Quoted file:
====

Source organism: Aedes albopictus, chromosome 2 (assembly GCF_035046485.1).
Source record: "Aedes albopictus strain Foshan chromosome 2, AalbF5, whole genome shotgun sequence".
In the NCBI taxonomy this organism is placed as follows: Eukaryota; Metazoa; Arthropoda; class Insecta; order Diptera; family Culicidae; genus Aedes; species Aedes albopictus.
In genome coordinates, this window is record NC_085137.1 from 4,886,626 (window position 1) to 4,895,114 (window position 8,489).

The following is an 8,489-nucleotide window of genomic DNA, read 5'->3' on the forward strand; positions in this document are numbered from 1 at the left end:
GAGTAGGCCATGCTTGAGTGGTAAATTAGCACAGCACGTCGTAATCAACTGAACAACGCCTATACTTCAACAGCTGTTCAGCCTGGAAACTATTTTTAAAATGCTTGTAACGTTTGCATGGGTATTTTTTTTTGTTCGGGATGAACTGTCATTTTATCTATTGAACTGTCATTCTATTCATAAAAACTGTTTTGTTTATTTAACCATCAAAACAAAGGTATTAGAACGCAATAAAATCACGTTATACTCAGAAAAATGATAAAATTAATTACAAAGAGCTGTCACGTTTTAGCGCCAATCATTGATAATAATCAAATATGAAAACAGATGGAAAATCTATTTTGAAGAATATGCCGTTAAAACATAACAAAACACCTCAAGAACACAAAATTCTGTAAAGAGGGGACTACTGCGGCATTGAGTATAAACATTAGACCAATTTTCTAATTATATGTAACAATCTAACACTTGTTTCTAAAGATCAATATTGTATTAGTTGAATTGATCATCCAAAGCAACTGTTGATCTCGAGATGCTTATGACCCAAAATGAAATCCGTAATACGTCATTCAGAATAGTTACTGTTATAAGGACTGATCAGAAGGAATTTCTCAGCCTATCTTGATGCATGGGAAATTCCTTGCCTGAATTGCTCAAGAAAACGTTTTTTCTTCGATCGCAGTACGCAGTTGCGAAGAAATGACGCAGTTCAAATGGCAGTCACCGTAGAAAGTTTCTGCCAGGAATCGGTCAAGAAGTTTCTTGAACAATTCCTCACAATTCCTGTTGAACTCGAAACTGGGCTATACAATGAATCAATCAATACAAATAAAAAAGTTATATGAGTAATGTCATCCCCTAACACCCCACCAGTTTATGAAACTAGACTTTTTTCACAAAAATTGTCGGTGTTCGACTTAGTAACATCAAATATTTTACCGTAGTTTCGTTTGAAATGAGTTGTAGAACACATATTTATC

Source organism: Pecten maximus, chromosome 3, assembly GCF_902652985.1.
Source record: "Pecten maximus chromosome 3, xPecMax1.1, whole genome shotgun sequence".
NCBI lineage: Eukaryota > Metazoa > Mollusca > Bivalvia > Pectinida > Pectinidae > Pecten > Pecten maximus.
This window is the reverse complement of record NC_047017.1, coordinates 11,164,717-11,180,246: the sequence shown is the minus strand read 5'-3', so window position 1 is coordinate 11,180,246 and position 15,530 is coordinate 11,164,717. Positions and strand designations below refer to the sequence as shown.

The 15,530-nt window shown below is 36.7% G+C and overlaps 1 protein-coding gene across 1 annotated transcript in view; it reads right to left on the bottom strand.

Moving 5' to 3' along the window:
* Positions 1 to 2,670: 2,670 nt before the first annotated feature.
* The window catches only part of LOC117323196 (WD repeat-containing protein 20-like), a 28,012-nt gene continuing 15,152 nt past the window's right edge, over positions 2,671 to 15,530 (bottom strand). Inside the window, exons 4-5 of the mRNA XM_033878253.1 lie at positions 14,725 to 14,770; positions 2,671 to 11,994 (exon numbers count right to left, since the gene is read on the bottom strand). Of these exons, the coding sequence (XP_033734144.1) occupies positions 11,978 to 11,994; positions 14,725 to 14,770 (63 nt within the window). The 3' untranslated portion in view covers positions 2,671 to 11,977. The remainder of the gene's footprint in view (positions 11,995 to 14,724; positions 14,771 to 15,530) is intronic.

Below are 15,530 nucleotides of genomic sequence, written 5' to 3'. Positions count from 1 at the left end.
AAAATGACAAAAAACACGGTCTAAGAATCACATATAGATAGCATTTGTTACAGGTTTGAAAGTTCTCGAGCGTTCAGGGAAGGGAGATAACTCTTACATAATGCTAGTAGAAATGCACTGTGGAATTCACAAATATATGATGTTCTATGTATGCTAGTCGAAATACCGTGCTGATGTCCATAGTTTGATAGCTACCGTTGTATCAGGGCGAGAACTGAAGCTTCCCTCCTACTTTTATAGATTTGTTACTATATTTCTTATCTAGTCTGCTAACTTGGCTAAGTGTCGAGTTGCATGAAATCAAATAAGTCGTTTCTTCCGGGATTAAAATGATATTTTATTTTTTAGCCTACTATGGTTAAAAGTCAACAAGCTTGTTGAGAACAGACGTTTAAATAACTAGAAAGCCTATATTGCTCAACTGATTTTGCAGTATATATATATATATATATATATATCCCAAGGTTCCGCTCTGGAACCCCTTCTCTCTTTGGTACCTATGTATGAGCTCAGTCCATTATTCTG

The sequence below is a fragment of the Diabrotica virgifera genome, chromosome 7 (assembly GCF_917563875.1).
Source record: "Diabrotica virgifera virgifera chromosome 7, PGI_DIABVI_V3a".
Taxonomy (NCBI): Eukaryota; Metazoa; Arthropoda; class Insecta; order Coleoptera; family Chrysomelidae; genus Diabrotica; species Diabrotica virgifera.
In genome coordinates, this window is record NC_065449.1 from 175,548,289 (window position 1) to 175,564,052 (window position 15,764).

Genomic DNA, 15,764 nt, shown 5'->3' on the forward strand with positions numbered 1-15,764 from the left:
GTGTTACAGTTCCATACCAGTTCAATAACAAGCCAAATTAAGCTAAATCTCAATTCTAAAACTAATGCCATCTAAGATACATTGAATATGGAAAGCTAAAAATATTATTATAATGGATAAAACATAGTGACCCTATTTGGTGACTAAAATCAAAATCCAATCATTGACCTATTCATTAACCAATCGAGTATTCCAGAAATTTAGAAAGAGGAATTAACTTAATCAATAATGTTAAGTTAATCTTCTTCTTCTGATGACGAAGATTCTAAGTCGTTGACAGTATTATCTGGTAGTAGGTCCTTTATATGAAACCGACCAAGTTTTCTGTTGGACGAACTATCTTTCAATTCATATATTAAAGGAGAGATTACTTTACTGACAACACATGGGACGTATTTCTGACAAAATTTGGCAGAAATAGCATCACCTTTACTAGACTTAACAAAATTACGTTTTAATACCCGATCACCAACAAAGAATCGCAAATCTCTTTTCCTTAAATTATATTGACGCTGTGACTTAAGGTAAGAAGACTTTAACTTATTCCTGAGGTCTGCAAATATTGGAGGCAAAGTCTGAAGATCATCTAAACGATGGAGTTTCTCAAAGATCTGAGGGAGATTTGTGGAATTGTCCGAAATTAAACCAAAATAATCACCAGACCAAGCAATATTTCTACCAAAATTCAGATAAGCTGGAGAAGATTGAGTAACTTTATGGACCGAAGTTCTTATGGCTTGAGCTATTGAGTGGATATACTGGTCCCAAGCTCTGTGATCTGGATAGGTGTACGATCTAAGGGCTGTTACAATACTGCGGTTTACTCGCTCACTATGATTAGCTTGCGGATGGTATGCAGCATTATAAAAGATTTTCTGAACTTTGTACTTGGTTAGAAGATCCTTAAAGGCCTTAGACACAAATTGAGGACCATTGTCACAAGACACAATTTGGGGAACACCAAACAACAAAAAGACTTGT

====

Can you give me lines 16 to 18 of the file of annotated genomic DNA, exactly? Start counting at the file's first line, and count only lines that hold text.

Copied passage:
AAAATGACAAAAAACACGGTCTAAGAATCACATATAGATAGCATTTGTTACAGGTTTGAAAGTTCTCGAGCGTTCAGGGAAGGGAGATAACTCTTACATAATGCTAGTAGAAATGCACTGTGGAATTCACAAATATATGATGTTCTATGTATGCTAGTCGAAATACCGTGCTGATGTCCATAGTTTGATAGCTACCGTTGTATCAGGGCGAGAACTGAAGCTTCCCTCCTACTTTTATAGATTTGTTACTATATTTCTTATCTAGTCTGCTAACTTGGCTAAGTGTCGAGTTGCATGAAATCAAATAAGTCGTTTCTTCCGGGATTAAAATGATATTTTATTTTTTAGCCTACTATGGTTAAAAGTCAACAAGCTTGTTGAGAACAGACGTTTAAATAACTAGAAAGCCTATATTGCTCAACTGATTTTGCAGTATATATATATATATATATATATATCCCAAGGTTCCGCTCTGGAACCCCTTCTCTCTTTGGTACCTATGTATGAGCTCAGTCCATTATTCTG

The sequence below is a fragment of the Diabrotica virgifera genome, chromosome 7 (assembly GCF_917563875.1).
Source record: "Diabrotica virgifera virgifera chromosome 7, PGI_DIABVI_V3a".